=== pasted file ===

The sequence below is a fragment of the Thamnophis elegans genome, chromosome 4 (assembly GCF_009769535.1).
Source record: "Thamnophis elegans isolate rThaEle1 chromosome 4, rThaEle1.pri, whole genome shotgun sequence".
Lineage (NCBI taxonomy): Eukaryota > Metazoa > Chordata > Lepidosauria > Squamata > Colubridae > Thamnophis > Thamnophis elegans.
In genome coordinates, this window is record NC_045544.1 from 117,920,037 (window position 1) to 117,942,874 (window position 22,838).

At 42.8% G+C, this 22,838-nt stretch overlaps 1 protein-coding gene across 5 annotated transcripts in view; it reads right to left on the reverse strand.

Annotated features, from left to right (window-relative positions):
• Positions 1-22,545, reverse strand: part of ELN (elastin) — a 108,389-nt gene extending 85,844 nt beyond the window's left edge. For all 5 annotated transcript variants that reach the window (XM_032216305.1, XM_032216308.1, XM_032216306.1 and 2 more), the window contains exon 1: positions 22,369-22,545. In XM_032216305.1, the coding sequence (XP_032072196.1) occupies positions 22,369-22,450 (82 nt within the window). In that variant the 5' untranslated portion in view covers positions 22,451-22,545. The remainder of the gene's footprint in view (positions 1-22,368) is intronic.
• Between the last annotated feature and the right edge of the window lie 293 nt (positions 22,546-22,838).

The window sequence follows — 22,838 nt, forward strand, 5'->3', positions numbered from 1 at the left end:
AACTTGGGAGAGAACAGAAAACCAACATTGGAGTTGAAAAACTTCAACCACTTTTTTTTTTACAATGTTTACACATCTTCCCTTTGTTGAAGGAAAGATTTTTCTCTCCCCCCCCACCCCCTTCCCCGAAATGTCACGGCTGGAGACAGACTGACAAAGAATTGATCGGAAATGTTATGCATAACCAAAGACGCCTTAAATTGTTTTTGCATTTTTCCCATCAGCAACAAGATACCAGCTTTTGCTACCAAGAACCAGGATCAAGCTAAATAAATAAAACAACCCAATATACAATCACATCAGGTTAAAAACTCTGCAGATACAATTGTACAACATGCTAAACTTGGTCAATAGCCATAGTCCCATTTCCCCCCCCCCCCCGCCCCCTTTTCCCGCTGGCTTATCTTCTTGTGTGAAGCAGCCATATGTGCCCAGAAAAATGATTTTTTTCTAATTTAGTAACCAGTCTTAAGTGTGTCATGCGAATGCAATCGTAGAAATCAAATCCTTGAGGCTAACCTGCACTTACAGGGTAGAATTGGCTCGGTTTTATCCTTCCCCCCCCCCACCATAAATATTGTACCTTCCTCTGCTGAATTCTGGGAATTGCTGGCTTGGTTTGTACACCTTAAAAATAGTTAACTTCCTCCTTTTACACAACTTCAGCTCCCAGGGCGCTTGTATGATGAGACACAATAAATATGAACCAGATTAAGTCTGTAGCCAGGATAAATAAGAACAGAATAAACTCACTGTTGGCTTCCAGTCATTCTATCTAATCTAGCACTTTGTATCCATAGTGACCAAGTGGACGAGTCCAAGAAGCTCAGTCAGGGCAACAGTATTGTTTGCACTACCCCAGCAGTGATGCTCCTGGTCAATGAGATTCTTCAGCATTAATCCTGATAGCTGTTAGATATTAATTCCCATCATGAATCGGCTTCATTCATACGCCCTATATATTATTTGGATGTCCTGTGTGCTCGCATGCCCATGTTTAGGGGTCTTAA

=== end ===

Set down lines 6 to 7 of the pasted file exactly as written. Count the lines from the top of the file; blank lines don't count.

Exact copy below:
Annotated features, from left to right (window-relative positions):
• Positions 1-22,545, reverse strand: part of ELN (elastin) — a 108,389-nt gene extending 85,844 nt beyond the window's left edge. For all 5 annotated transcript variants that reach the window (XM_032216305.1, XM_032216308.1, XM_032216306.1 and 2 more), the window contains exon 1: positions 22,369-22,545. In XM_032216305.1, the coding sequence (XP_032072196.1) occupies positions 22,369-22,450 (82 nt within the window). In that variant the 5' untranslated portion in view covers positions 22,451-22,545. The remainder of the gene's footprint in view (positions 1-22,368) is intronic.